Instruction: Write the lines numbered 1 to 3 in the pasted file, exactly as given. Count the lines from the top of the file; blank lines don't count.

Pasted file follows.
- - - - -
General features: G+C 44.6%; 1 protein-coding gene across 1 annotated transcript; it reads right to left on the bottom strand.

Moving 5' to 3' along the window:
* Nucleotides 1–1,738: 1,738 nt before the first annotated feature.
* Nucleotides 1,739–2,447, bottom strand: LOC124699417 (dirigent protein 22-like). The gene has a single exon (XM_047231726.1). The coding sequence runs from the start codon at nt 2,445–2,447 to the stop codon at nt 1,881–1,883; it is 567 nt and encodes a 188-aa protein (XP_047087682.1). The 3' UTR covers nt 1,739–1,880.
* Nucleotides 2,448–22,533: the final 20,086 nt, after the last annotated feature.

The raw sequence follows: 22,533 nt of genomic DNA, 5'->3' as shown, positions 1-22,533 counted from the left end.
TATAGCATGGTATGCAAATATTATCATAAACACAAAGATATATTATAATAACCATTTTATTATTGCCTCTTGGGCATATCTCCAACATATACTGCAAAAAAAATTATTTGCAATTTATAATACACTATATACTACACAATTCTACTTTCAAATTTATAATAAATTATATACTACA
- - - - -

General features: G+C 44.6%; 1 protein-coding gene across 1 annotated transcript; it reads right to left on the bottom strand.

Moving 5' to 3' along the window:
* Nucleotides 1–1,738: 1,738 nt before the first annotated feature.